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What Gives Israel Legitimacy?

Rabbi Moshe Kaplan29 Kislev 5763
547
Question
What gives the State of Israel the legitamacy of a halachic Jewish State? Why do the laws of a Jewish State apply to one which was constituted under secular auspices?
Answer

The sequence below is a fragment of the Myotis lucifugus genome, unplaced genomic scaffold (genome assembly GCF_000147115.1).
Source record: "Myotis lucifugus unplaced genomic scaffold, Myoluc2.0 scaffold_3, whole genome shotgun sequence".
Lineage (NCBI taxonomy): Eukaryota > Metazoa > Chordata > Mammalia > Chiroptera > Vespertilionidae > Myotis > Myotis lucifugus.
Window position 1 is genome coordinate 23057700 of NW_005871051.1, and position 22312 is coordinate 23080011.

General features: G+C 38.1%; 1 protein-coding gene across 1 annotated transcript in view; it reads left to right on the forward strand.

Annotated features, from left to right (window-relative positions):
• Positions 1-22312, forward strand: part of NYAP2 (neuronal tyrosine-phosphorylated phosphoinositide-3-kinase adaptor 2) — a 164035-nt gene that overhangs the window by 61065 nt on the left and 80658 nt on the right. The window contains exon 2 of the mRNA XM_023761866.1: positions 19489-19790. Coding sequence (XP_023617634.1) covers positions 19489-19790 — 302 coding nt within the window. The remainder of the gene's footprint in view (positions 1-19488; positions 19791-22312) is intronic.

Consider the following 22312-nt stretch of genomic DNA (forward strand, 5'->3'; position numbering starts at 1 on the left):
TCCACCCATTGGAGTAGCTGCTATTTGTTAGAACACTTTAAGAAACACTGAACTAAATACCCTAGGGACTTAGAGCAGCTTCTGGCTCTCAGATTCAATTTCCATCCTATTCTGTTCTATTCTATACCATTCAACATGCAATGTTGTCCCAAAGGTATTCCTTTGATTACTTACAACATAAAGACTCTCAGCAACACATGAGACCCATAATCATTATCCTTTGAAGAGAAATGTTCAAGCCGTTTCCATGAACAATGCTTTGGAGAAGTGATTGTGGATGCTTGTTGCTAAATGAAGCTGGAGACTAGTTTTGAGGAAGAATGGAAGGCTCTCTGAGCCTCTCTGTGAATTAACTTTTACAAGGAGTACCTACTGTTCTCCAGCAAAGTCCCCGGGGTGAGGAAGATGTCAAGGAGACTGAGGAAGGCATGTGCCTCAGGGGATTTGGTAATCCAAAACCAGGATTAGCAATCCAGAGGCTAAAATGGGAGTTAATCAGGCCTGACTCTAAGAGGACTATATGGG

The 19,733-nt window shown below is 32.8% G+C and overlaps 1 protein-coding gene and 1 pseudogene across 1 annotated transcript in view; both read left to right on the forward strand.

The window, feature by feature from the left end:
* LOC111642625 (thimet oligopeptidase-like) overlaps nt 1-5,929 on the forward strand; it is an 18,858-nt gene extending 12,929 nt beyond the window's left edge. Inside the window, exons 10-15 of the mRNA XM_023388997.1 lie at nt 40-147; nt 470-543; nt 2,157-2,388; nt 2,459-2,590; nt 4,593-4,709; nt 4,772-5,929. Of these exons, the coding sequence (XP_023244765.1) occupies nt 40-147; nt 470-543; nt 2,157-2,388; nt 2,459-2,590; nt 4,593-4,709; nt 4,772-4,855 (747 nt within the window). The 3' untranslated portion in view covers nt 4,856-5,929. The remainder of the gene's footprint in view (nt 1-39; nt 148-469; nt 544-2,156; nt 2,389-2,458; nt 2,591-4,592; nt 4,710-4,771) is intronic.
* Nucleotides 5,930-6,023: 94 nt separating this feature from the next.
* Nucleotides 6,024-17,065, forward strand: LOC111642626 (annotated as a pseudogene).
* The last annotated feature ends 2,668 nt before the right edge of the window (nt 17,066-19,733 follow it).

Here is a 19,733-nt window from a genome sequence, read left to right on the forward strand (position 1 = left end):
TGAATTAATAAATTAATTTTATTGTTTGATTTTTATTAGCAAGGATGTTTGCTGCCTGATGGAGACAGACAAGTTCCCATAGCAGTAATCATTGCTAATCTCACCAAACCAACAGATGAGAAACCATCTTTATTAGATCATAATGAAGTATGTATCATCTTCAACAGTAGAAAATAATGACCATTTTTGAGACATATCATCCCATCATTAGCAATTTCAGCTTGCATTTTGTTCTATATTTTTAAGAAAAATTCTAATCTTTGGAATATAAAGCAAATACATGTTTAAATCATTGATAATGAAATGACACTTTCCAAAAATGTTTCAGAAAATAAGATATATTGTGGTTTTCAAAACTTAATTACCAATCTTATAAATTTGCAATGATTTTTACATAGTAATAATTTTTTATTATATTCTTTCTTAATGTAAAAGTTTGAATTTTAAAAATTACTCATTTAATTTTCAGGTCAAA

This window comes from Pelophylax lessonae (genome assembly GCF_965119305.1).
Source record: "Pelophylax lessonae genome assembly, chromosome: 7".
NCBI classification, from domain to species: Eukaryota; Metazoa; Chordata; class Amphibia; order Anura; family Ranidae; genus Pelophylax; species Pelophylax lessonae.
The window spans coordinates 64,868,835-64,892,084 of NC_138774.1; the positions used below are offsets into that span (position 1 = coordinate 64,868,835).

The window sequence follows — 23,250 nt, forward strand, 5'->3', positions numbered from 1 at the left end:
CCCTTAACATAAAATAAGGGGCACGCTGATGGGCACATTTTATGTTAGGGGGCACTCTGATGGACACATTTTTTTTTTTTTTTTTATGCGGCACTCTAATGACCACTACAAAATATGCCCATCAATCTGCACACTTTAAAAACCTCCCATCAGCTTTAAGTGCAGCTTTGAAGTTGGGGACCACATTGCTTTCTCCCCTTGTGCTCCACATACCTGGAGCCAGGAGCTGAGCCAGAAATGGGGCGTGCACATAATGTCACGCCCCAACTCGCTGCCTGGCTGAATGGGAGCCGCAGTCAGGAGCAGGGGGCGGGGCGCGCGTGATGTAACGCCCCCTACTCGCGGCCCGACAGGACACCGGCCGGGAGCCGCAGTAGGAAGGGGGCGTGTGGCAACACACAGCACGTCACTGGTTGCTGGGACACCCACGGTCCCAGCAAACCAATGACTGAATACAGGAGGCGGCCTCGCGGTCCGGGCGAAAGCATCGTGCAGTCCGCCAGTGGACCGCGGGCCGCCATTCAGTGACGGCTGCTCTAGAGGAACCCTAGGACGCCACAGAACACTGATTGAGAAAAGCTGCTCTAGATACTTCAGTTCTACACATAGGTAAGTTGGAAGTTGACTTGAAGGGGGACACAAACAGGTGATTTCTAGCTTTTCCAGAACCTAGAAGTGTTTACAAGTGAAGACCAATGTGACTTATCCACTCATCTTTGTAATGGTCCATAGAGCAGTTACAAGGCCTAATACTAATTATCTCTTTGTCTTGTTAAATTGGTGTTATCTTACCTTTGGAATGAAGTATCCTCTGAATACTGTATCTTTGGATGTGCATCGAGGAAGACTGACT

After 2000 years of subordination to other nations, dispersion in Exile and the desolation of our Land – and the desecration G-d’s which stems from this, we have been blessed with witnessing the amazing restoration of the Jewish People to their sovereignty and Land, which offers its fruits to its returning nation. This return has great spiritual, universal, even Divine, ramifications. The difficulty in appreciating this significance is due to the fact that the present situation in front of our eyes is far from perfect. The key to answering your question is, therefore, the understanding that the Redemption process takes place in stages (Talmud Yerushalmi. Brachot 1:1). If it was a matter of all-or-nothing, then considering all that is lacking, we could say indeed that it is “nothing,” obviously not what we have been praying for. But since our sources tell us that the redemption is a dynamic, developmental process, we can derive the simple conclusion that even though it is not complete, it does not mean it has not begun. To the contrary. Stage development means that it begins incomplete and develops toward completion and perfection. More specifically, from Biblical sources down to modern ones, we find that the general stages are delineated by two phases: first the physical redemption and then the spiritual redemption (see Yechezkel chapters 36 and 37). The physical redemption includes the return – Teshuva - to our existence as a nation, having a government and army, dealing with agriculture and industry, which is the foundation of our ultimately becoming “A Kingdom of Priests and a Holy Nation” (Shmot 19:6). (Our goal is not merely to be holy individuals rather to express the Divine ideals of holiness in all aspects of human existence, that of national life and international relations. This ideal manifests the oneness of G-d that encompasses both heaven ֹand earth, the spiritual and the physical realms.) The secular reborn state is like a child that will ultimately grow up to be a great scholar, but presently cannot even read or write. Unaware of his future role he sometimes uses his developing energies in undesirable directions or even destructively. However, instead of wishing to return to the period before our “troublemaker” was born, we thank G-d for giving us this long awaited baby. Despite its wrongdoings, we make every effort to educate and redirect all of its G-d given powers toward the proper goals. Zionism, the modern dress of our ancient yearnings to return to Eretz Yisrael and national vitality, takes the form of natural political efforts, based on human initiative which is in truth Divinely inspired (Vilna Gaon, Kol HaTor). The two elements of full Jewish life, “Nationalism” and “Religion,” were perceived as separate and irreconcilable. In reality, however, “The national, practical inclination is the external dress [manifestation] of the spiritual, and the latter is the light and soul of the former” (Rav Kook, Orot, p. 158). Therefore the two are not contradictory but complementary elements that together build the whole living organism of the Jewish people in its idyllic form. This is not an attempt to accommodate two different concepts. Rather, what has been misconceived as two opposing concepts is really one Divine ideal that transcends the individual components of nationalism and religion, and infuses new life and meaning into each. However distant the stated goals of the secular Zionists may be from holiness, it is not in their hands to remove G-d from the Nation of Israel’s national aspirations. Any lack of recognition (by the secular or the religious!) that this Divine inner source is behind all the amazing events of our era does not change this fact. In conclusion, we cannot judge the religious significance of the State of Israel only by what is presently revealed, for the Rabbis have taught us that the generation of the Mashiach is “bad on the outside and good on the inside” (Tikkunei Zohar, Tikun 60). We must develop the eyes of Emunah to see that inner good and to guide it to fuller expression. We must learn to see the whole goal that is unfolding before our eyes and therefore view the present as a stage in an ongoing process towards complete redemption. As the Chafetz Chaim stated: “The advent of the Mashiach, which is the revelation of the Divine Presence in the world… will require a measure of understanding on the part of the individual before he will be capable of appreciating it. One who gives no thought to the matter [of the Redemption] will obviously not feel anything [when it arrives]” (Cited in Beit Hashoeva p. 12). May we indeed see the completion of the Redemption, speedily in our days, Amen.
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